Texas governor files protective order in FFRF case

1Greg Abbott by Gage SkidmoreTexas Gov. Greg Abbott has filed for a protective order in an ongoing Freedom From Religion Foundation case that challenges his censorship.

FFRF received a state-issued permit to place, in response to a Christian nativity scene, an exhibit in the Texas Capitol in December 2015 honoring the Bill of Rights and winter solstice. Abbott ordered the exhibit removed, calling the display “tasteless sarcasm” and claiming that FFRF was seeking to “mock our nation’s Judeo-Christian heritage.” The motion, filed Monday, seeks to prevent Abbott from being deposed in the lawsuit that FFRF filed after its freedom of expression was muzzled.

Abbott’s motion for a protective order asserts that as a high-ranking government official, he is protected from having to testify. The motion also asserts, “Governor Abbott has no unique personal knowledge of any fact that is in any way relevant to this dispute.”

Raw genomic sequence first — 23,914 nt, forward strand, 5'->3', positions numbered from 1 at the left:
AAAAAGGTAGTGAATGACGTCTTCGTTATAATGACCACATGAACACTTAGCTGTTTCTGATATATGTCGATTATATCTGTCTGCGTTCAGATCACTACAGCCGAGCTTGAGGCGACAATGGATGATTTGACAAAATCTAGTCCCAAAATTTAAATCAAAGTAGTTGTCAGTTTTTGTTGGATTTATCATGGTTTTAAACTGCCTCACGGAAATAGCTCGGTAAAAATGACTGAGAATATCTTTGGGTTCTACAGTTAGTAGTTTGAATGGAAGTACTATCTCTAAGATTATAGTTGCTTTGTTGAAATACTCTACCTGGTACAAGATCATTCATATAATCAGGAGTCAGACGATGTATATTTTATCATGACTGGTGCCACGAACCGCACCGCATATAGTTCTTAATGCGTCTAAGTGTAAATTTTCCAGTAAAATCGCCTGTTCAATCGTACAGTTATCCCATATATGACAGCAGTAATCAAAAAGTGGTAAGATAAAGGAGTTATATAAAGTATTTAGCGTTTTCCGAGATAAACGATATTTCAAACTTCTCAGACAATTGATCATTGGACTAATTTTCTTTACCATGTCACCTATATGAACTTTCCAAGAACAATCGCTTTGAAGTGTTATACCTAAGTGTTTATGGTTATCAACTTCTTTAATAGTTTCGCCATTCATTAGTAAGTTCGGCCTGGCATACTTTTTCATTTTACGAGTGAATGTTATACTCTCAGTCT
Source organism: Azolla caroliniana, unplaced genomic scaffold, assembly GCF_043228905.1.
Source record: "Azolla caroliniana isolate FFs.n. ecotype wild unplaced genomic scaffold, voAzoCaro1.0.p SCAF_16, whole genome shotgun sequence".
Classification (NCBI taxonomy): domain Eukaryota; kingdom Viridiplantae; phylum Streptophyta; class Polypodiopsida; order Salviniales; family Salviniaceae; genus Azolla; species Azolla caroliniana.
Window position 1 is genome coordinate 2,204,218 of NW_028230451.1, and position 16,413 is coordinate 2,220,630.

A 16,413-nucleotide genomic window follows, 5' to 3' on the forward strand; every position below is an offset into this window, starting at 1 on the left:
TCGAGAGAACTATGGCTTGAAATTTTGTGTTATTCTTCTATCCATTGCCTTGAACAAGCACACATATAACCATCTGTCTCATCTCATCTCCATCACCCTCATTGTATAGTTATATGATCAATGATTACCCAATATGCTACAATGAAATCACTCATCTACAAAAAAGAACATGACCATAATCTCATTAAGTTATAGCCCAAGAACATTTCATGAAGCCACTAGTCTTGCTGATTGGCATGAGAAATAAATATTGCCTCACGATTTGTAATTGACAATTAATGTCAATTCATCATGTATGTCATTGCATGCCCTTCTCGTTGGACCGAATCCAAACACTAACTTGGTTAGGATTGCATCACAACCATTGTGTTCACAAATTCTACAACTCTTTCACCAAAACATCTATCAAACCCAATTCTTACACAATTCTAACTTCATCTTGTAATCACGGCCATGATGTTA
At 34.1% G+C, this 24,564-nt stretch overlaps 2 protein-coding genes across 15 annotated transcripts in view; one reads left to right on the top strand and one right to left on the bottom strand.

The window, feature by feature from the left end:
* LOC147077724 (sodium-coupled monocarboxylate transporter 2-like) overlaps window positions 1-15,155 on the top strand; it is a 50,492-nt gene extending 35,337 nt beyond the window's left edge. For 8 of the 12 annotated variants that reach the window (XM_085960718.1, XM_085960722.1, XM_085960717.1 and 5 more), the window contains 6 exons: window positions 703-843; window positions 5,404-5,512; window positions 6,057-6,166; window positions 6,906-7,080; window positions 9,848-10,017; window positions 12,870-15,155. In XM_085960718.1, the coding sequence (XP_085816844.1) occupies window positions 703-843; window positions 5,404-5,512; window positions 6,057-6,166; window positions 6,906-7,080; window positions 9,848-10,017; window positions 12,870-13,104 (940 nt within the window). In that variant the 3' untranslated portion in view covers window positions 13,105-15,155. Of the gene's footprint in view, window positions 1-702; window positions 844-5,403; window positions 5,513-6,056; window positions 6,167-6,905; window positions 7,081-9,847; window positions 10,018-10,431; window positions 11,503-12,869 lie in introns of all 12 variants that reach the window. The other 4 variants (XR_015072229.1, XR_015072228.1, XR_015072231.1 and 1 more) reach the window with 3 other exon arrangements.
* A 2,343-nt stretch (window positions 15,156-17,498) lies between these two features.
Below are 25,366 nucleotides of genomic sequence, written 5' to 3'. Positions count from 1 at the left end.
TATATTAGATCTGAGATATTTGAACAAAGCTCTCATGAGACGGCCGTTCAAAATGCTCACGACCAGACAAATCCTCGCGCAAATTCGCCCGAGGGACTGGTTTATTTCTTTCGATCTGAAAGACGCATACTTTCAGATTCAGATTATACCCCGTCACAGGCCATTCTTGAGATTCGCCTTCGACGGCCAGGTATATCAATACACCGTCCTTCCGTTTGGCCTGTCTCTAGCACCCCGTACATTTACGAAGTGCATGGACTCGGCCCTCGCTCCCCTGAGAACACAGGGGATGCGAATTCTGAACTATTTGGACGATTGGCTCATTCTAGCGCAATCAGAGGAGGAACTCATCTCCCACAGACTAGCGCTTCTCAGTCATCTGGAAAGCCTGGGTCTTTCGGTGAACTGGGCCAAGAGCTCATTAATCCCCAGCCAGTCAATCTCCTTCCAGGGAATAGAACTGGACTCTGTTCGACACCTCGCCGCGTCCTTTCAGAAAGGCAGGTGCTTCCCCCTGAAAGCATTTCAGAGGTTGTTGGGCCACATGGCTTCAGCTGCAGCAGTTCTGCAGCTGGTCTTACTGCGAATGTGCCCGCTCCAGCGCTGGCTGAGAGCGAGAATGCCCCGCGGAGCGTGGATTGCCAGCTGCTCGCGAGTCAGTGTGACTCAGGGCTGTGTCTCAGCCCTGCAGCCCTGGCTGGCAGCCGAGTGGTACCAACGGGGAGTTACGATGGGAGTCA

Last year, U.S. District Court Judge Sam Sparks ruled that FFRF’s case against the governor in his official and individual capacity could proceed. The opinion said, “[B]ecause the Board initially found FFRF’s exhibit had a ‘public purpose’ and only excluded the exhibit when Governor Abbott sent his letter of criticisms, a genuine issue of material fact exits regarding whether defendants engaged in viewpoint discrimination.”

The Texas government’s motion asserts that Abbott neither personally drafted the letter nor signed it. After initially issuing the censorship letter, Abbott tweeted, “Mocking the Capitol Nativity Scene is Offensive. I Demand Removal of Satirical ‘Nativity Scene’ from Capitol.”

FFRF’s legal complaint details a “history of hostility directed against FFRF” by Abbott over the years. On Fox News in December 2011, Abbott told the national group, which now has more than 27,000 nonreligious members including 1,200-plus in his state, to keep out of Texas, stating: “Our message to the atheists is: Don’t mess with Texas or our nativity scenes or the Ten Commandments.”

In October 2012, Abbott again attacked FFRF during a press conference: “We will not allow atheist groups from outside of the state of Texas to come into the state to use menacing and misleading intimidation tactics to try to bully schools to bow down at the altar of secular beliefs.”

As governor, Abbott has continued to assail FFRF for working to keep state and church separate.

FFRF will file a response to the protective order motion, asserting that Abbott is subject to a deposition in the case. The case is scheduled for a trial in October 2018.

Photo by Gage Skidmore

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